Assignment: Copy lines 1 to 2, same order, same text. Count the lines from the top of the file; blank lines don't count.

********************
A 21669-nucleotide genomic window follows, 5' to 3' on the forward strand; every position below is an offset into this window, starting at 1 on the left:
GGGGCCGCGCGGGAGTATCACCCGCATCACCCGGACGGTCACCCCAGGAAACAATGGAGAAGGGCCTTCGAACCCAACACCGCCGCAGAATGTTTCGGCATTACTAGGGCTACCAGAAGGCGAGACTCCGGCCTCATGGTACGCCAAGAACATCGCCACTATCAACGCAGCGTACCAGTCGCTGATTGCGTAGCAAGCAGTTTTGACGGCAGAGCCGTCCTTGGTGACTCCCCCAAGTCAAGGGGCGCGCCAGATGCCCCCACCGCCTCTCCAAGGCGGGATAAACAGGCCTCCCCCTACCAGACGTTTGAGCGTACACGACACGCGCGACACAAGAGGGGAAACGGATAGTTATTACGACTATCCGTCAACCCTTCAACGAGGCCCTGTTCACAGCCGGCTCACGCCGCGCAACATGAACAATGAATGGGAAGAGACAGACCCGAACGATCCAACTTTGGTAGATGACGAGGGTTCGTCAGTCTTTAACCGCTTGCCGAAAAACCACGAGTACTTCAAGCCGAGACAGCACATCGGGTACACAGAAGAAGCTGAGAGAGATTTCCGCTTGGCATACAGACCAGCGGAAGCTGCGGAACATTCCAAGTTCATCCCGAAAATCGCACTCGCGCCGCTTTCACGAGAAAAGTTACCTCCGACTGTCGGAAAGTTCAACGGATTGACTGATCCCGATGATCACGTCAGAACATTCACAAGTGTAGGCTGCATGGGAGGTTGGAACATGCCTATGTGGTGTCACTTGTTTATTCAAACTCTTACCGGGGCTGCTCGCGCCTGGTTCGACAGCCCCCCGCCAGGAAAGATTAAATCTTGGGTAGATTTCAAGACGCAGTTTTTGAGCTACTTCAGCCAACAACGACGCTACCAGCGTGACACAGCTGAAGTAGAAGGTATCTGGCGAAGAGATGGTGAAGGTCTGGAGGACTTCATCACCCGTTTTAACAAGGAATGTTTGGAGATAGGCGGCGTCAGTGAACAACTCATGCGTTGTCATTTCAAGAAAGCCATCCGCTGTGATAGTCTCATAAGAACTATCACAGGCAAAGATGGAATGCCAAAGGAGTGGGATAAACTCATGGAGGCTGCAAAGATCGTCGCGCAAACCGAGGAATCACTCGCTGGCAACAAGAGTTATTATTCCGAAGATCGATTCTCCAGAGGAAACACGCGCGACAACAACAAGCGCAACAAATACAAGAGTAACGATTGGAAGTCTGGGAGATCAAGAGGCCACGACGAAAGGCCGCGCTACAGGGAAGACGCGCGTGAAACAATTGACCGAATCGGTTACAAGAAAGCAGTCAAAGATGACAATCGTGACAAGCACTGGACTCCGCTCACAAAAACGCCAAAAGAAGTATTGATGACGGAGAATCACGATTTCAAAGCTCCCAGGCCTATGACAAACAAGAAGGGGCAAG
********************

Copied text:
A 21669-nucleotide genomic window follows, 5' to 3' on the forward strand; every position below is an offset into this window, starting at 1 on the left:
GGGGCCGCGCGGGAGTATCACCCGCATCACCCGGACGGTCACCCCAGGAAACAATGGAGAAGGGCCTTCGAACCCAACACCGCCGCAGAATGTTTCGGCATTACTAGGGCTACCAGAAGGCGAGACTCCGGCCTCATGGTACGCCAAGAACATCGCCACTATCAACGCAGCGTACCAGTCGCTGATTGCGTAGCAAGCAGTTTTGACGGCAGAGCCGTCCTTGGTGACTCCCCCAAGTCAAGGGGCGCGCCAGATGCCCCCACCGCCTCTCCAAGGCGGGATAAACAGGCCTCCCCCTACCAGACGTTTGAGCGTACACGACACGCGCGACACAAGAGGGGAAACGGATAGTTATTACGACTATCCGTCAACCCTTCAACGAGGCCCTGTTCACAGCCGGCTCACGCCGCGCAACATGAACAATGAATGGGAAGAGACAGACCCGAACGATCCAACTTTGGTAGATGACGAGGGTTCGTCAGTCTTTAACCGCTTGCCGAAAAACCACGAGTACTTCAAGCCGAGACAGCACATCGGGTACACAGAAGAAGCTGAGAGAGATTTCCGCTTGGCATACAGACCAGCGGAAGCTGCGGAACATTCCAAGTTCATCCCGAAAATCGCACTCGCGCCGCTTTCACGAGAAAAGTTACCTCCGACTGTCGGAAAGTTCAACGGATTGACTGATCCCGATGATCACGTCAGAACATTCACAAGTGTAGGCTGCATGGGAGGTTGGAACATGCCTATGTGGTGTCACTTGTTTATTCAAACTCTTACCGGGGCTGCTCGCGCCTGGTTCGACAGCCCCCCGCCAGGAAAGATTAAATCTTGGGTAGATTTCAAGACGCAGTTTTTGAGCTACTTCAGCCAACAACGACGCTACCAGCGTGACACAGCTGAAGTAGAAGGTATCTGGCGAAGAGATGGTGAAGGTCTGGAGGACTTCATCACCCGTTTTAACAAGGAATGTTTGGAGATAGGCGGCGTCAGTGAACAACTCATGCGTTGTCATTTCAAGAAAGCCATCCGCTGTGATAGTCTCATAAGAACTATCACAGGCAAAGATGGAATGCCAAAGGAGTGGGATAAACTCATGGAGGCTGCAAAGATCGTCGCGCAAACCGAGGAATCACTCGCTGGCAACAAGAGTTATTATTCCGAAGATCGATTCTCCAGAGGAAACACGCGCGACAACAACAAGCGCAACAAATACAAGAGTAACGATTGGAAGTCTGGGAGATCAAGAGGCCACGACGAAAGGCCGCGCTACAGGGAAGACGCGCGTGAAACAATTGACCGAATCGGTTACAAGAAAGCAGTCAAAGATGACAATCGTGACAAGCACTGGACTCCGCTCACAAAAACGCCAAAAGAAGTATTGATGACGGAGAATCACGATTTCAAAGCTCCCAGGCCTATGACAAACAAGAAGGGGCAAG